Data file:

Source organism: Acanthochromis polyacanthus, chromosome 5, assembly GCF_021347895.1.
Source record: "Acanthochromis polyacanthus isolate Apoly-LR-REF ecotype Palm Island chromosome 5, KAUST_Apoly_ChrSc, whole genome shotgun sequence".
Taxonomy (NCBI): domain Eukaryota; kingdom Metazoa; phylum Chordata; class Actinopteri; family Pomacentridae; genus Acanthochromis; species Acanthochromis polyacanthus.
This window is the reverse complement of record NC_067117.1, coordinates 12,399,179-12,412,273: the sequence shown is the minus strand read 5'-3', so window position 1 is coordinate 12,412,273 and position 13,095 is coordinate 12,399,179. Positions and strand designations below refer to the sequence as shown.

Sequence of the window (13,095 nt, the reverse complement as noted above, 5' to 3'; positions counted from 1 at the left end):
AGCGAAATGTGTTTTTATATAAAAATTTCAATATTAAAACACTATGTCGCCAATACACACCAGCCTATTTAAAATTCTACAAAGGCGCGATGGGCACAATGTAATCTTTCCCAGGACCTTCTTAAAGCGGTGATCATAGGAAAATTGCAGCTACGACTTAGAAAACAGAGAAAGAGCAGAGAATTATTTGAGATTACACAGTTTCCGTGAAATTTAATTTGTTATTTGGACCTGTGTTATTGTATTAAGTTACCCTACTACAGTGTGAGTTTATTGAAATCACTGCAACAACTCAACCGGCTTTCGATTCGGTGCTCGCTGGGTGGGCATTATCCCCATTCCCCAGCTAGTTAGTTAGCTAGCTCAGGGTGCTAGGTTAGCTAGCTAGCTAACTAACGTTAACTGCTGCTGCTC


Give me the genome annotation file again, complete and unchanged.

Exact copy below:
Source organism: Acanthochromis polyacanthus, chromosome 5, assembly GCF_021347895.1.
Source record: "Acanthochromis polyacanthus isolate Apoly-LR-REF ecotype Palm Island chromosome 5, KAUST_Apoly_ChrSc, whole genome shotgun sequence".
Taxonomy (NCBI): domain Eukaryota; kingdom Metazoa; phylum Chordata; class Actinopteri; family Pomacentridae; genus Acanthochromis; species Acanthochromis polyacanthus.
This window is the reverse complement of record NC_067117.1, coordinates 12,399,179-12,412,273: the sequence shown is the minus strand read 5'-3', so window position 1 is coordinate 12,412,273 and position 13,095 is coordinate 12,399,179. Positions and strand designations below refer to the sequence as shown.

Sequence of the window (13,095 nt, the reverse complement as noted above, 5' to 3'; positions counted from 1 at the left end):
AGCGAAATGTGTTTTTATATAAAAATTTCAATATTAAAACACTATGTCGCCAATACACACCAGCCTATTTAAAATTCTACAAAGGCGCGATGGGCACAATGTAATCTTTCCCAGGACCTTCTTAAAGCGGTGATCATAGGAAAATTGCAGCTACGACTTAGAAAACAGAGAAAGAGCAGAGAATTATTTGAGATTACACAGTTTCCGTGAAATTTAATTTGTTATTTGGACCTGTGTTATTGTATTAAGTTACCCTACTACAGTGTGAGTTTATTGAAATCACTGCAACAACTCAACCGGCTTTCGATTCGGTGCTCGCTGGGTGGGCATTATCCCCATTCCCCAGCTAGTTAGTTAGCTAGCTCAGGGTGCTAGGTTAGCTAGCTAGCTAACTAACGTTAACTGCTGCTGCTC